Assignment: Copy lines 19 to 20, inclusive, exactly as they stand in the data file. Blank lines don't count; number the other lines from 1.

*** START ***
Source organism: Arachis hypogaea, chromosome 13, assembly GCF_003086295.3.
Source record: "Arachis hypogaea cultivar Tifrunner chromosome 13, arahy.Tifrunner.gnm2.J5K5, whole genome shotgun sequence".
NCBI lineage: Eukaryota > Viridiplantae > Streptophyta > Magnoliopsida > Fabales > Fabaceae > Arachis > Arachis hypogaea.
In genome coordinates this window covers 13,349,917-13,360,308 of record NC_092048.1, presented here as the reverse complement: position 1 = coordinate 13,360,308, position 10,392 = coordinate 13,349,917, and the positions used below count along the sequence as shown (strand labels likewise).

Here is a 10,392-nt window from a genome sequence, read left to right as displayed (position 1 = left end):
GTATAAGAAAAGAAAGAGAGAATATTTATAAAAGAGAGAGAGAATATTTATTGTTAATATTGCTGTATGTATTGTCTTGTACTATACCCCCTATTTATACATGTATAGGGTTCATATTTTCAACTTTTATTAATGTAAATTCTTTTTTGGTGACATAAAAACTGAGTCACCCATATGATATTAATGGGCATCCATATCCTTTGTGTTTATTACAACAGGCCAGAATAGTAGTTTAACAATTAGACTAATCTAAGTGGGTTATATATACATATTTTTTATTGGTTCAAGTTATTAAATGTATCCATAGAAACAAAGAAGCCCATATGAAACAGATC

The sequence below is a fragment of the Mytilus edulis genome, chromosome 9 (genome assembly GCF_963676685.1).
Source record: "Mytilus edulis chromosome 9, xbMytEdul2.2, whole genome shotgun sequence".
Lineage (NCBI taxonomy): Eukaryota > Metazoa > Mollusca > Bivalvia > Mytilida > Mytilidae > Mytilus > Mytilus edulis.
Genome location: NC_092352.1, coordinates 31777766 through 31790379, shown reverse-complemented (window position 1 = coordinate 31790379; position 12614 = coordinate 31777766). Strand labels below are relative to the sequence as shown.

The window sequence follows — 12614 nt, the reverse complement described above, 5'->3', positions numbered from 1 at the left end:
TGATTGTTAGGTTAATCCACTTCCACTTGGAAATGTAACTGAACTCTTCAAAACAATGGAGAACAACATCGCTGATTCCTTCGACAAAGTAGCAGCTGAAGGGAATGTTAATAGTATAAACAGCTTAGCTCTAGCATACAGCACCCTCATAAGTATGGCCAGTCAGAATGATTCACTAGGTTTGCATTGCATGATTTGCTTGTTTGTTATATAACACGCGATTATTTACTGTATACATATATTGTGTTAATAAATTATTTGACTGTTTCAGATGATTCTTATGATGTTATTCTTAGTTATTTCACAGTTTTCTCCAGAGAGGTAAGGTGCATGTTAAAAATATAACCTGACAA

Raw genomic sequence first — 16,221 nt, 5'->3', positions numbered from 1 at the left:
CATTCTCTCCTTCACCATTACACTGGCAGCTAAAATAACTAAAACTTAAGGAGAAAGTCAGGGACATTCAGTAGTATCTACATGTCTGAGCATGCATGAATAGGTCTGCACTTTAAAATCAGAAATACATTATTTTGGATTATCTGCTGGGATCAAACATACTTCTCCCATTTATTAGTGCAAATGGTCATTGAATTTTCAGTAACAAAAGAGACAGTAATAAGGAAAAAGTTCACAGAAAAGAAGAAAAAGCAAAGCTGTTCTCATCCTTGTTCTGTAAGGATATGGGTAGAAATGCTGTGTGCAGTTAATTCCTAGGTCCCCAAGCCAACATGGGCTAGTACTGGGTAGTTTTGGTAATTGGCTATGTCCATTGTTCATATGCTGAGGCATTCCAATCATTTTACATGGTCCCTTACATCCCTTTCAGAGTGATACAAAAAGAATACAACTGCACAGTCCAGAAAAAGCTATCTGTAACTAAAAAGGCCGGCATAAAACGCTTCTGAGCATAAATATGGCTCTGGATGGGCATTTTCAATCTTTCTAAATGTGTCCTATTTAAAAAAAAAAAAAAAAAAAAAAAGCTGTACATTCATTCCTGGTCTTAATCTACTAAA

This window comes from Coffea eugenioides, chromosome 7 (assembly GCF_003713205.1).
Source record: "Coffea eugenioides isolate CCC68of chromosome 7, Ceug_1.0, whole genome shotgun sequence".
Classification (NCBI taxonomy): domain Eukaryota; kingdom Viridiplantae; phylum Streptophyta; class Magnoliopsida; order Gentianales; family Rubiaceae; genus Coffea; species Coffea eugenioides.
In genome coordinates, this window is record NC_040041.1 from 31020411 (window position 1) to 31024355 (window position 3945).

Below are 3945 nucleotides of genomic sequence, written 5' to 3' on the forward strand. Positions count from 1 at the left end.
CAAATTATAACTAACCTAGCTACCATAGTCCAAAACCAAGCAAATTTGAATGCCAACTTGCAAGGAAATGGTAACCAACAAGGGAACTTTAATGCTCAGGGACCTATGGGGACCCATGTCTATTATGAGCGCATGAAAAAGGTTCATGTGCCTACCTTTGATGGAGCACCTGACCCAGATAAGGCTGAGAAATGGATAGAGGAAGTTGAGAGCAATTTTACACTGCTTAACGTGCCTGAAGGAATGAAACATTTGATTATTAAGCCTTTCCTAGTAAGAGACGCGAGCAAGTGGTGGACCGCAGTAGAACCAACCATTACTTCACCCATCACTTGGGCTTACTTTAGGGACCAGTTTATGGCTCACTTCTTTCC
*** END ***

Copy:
Below are 3945 nucleotides of genomic sequence, written 5' to 3' on the forward strand. Positions count from 1 at the left end.
CAAATTATAACTAACCTAGCTACCATAGTCCAAAACCAAGCAAATTTGAATGCCAACTTGCAAGGAAATGGTAACCAACAAGGGAACTTTAATGCTCAGGGACCTATGGGGACCCATGTCTATTATGAGCGCATGAAAAAGGTTCATGTGCCTACCTTTGATGGAGCACCTGACCCAGATAAGGCTGAGAAATGGATAGAGGAAGTTGAGAGCAATTTTACACTGCTTAACGTGCCTGAAGGAATGAAACATTTGATTATTAAGCCTTTCCTAGTAAGAGACGCGAGCAAGTGGTGGACCGCAGTAGAACCAACCATTACTTCACCCATCACTTGGGCTTACTTTAGGGACCAGTTTATGGCTCACTTCTTTCC